Villages in the Rudawy Janowickie
Rudawy Janowickie Mountains
tourism, mystery, dreams...



410-530 m above sea level

This village is situated within the Rudawy Landscape Park, at an altitude of 410-530 m above sea level. Its lower section lies on the Gruszkówka stream, not far from the park and palace complex in Karpniki.

A chain-type village, it stretches for some 1.5 km and is surrounded by spruce forests and rocks (of Variscan Giant Mountain granite) scattered around the nearby hills.

Gruszków lies within the Mysłakowice commune, and the road linking Kowary to Strużnica runs through the village's upper section. A separate road branches off of this one, passing through the centre of the village on its way to Karpniki.

The village boasts some beautiful old architecture, with historical buildings including a magnificent court-inn from the 18th century, and numerous 19th-century houses (including Upper Lusatian and brick houses).

Today Gruszków is a village developing very well in the area of tourism, offering a broad range of accommodation for its modest size.


Back in 1399 the village was known as Berndorf, while its recorded name was Berndorff in 1677,  Barndorf in 1786, Berndorf in 1765[JdW1] , Grzeszków and Niedzwiedziska in 1946, and it ultimately acquired the name Gruszków – used to this day – in the year 1950.

Gruszków is an old settlement dating back to the mid 14th century, and the fact that so little information has survived about it is very unfortunate. What is known from documents is that to begin with it was not a separate settlement, but belonged to property tied to Radociny. It constituted the property of Count Hans Ulrich von Schaffgotsch up until when he was executed in 1635 in Regensburg. The entire estate then passed into the hands of the Holy Roman Emperor, Ferdinand II. He in turn decided to sell Gruszków, belonging to the property in the so-called Kowary demesne, to Hans von Tschernin (Czernin) of the Czech lands. The property belonged to this Czech family up until 1747. During the Czech count's rule over the settlement, the peasants rebelled in 1649; a trial took place in the court in Jawor in which the property's administrator, G. Dotzman, was accused of imposing excessive corvée. The ruling was, as tended to be the case in those times, favourable for the manor.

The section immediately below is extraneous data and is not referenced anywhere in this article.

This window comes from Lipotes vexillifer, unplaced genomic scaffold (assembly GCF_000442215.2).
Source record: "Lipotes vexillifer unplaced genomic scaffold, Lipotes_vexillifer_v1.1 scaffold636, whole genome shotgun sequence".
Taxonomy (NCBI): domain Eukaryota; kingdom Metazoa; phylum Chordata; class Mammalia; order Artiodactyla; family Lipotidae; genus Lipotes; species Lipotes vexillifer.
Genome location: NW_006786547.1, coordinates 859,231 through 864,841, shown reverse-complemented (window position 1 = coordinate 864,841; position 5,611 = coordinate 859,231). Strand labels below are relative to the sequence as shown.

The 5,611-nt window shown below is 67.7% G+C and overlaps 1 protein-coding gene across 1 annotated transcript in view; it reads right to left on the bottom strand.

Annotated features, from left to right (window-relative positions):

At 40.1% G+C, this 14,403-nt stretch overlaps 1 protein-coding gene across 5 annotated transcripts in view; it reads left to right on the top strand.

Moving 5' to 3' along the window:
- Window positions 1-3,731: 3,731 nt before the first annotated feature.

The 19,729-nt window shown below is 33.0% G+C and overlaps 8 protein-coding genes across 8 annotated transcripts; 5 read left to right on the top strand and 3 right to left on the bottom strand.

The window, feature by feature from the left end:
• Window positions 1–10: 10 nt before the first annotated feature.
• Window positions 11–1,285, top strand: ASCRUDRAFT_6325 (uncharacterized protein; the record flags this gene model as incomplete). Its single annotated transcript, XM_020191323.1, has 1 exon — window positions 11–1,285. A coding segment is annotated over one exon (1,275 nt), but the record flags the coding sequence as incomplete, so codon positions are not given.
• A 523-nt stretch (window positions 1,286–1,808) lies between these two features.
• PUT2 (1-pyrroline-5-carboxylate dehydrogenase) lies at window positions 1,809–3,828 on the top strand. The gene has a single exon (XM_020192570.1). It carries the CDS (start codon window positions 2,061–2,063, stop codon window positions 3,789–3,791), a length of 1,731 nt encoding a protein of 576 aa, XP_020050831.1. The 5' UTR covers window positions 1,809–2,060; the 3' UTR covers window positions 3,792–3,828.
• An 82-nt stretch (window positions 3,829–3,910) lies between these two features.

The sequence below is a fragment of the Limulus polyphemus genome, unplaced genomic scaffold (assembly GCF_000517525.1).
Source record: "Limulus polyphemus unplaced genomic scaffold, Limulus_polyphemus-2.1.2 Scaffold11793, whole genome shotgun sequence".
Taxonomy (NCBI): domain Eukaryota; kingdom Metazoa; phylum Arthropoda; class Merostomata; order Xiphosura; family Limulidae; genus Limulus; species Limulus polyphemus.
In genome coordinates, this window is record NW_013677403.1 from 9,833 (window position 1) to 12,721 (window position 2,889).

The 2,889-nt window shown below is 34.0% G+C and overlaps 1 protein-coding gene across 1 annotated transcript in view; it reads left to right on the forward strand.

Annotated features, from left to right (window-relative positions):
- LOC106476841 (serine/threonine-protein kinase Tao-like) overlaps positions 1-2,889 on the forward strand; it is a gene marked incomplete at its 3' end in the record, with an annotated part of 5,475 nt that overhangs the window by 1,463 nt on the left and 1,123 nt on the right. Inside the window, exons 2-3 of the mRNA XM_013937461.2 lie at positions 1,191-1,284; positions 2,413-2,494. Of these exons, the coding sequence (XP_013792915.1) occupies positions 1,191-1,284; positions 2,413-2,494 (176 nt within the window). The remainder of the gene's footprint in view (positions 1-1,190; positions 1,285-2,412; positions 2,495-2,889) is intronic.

The tax paid in 1727 in Gruszków valued 388 thalers, and the village was of medium size for the area.

From 1747 Gruszków remained under the administration of Kowary, and the property's value was estimated to be 3,694 thalers in 1765. It was home then to 86 serfs – mainly weavers, 10 crofters and 16 peasants. 21 years later the records listed two watermills, a school, 16 peasants, 51 crofters and 53 serfs. Gruszków back then was famous for its excellent beer.

In 1820 the village's surroundings (forests together with related industry) were sold to Count von Matuschka for 11,650 thalers. The village of Gruszków itself still belonged to the town of Kowary. In the first half of the 19th century it constituted a fair-sized settlement. Because it belonged to the town of Kowary, it never became a summer holiday resort – despite its very scenic setting and, importantly, being right next to Karpniki and Bukowiec (two well-known places among tourists, described in the guidebooks of the day). The village's population fell after 1945, as also did the number of farms. In 1979 the village had 15 farms and one sheepfold, and in 1988 – 18 farms.

Translation Jonathan Weber


1. "Słownik geografii turystycznej Sudetów. Rudawy Janowickie". Red. M. Staffa. Wyd. I-BIS. Wrocław 1998